After dragging their feet all session, the Texas House is far behind where they wanted to be on the Calendar and bills they wanted to pass.
The result has been a deluge that has clogged up the works in the Texas Senate, which has otherwise been humming along like a well-oiled machine all session. In a statement released last night the Dean of the Texas Senate, State Sen. John Whitmire (D–Houston) said that he had spoken with Lt. Gov. Dan Patrick and that they would move in earnest to pass the legislation that’s inundated the Texas Senate.
However, he also criticized lawmakers for dumping so many issues on their laps at the last minute:
“The House has delivered over 600 bills in May including over 500 in the last four days, with a hundred plus additional bills expected in the next 24 hours,” said Whitmire. “We are making a good faith effort to handle this unprecedented surge. We suspended senate rules today to take up 22 House Bills tomorrow and Friday in committee. We are adding extra committee hearings and a local calendar on Friday and we are also adding extra committee hearings next week.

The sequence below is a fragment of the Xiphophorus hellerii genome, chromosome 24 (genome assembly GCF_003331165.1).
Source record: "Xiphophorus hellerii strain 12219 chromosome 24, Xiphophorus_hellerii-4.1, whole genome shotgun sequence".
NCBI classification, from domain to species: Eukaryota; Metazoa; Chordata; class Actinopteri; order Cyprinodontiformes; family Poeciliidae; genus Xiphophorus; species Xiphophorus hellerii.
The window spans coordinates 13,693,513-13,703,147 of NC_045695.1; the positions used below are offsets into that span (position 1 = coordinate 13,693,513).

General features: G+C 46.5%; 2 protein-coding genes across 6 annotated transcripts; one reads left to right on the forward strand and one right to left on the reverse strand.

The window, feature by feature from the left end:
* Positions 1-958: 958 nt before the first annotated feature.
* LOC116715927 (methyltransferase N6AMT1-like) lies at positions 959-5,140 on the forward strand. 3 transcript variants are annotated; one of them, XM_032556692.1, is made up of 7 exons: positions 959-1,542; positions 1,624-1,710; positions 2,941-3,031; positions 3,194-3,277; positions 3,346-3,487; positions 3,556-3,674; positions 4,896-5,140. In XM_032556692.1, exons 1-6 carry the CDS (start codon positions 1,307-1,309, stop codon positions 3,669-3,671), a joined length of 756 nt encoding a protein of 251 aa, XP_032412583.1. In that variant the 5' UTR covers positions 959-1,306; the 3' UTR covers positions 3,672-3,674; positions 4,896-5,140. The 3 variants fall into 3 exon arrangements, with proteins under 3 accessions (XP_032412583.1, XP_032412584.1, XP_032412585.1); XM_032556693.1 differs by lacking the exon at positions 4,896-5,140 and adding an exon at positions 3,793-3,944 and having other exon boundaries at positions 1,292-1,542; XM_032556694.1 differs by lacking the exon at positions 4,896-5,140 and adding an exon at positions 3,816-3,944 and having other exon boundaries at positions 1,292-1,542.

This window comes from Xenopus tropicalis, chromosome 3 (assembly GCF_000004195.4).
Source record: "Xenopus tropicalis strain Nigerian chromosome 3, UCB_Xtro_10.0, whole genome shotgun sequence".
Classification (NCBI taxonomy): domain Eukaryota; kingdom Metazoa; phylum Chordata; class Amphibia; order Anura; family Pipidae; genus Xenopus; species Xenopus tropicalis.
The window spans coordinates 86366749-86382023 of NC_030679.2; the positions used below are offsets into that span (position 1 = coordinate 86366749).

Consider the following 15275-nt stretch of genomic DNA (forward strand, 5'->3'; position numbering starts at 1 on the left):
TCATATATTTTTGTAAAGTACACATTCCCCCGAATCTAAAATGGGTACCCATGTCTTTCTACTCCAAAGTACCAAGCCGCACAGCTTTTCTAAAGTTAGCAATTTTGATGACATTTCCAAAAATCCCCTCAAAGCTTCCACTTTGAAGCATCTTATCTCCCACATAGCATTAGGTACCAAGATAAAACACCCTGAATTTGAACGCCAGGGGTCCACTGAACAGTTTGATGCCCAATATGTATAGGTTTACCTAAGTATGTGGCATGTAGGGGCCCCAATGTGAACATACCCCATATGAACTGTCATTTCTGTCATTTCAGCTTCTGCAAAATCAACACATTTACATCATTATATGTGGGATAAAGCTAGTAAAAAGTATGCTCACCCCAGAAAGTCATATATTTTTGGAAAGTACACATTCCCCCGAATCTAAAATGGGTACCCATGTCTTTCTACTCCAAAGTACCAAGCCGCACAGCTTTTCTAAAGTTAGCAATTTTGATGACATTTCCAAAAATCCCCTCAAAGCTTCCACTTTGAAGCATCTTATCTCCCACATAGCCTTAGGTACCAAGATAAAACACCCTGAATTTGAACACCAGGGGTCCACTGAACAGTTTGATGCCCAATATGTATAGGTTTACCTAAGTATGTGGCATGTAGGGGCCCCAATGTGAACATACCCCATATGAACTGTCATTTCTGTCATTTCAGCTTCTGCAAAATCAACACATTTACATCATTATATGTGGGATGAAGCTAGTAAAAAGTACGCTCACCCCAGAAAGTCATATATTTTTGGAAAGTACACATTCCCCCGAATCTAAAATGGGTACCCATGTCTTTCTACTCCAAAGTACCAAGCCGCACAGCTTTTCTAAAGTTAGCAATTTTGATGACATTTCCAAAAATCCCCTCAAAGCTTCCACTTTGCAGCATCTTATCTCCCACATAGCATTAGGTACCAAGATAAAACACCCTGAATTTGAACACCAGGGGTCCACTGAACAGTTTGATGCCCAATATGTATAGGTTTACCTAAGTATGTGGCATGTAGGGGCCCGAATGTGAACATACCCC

With the full session of work that has come to us within the last ten days, it will be a daunting challenge to hear these bills and get them to the floor.”
“We encourage the Texas House to move forward in the same good faith in this expedited effort,” he added.
The two chambers of the Texas Legislature differentiated themselves very early on in the session, with the Texas Senate moving quickly to begin debate on the issues and pass legislation. Indeed, the Texas Senate passed all of Gov. Abbott’s priorities by March. After that, they worked at a steady clip to pass a large number of measures quickly and efficiently.
Meanwhile, the Texas House initiated “Operation Slowdown” and delayed debate on anything by refusing to make committee assignments until a lot of the clock had already expired. The delay was intentional—House Speaker Joe Straus and his allies wanted to push as many issues as possible late into the session so they could use them as bargaining chips in budget negotiations with Abbott and the Texas Senate.
But now their delay is catching up to them, and in a frenzied flurry they’ve flooded the Texas Senate with broken measures that they’ll have to work overtime to fix. Such a situation can be attributed to the difference in leadership between the two chambers of the Texas Legislature, or perhaps more accurately the lack thereof in the Texas House.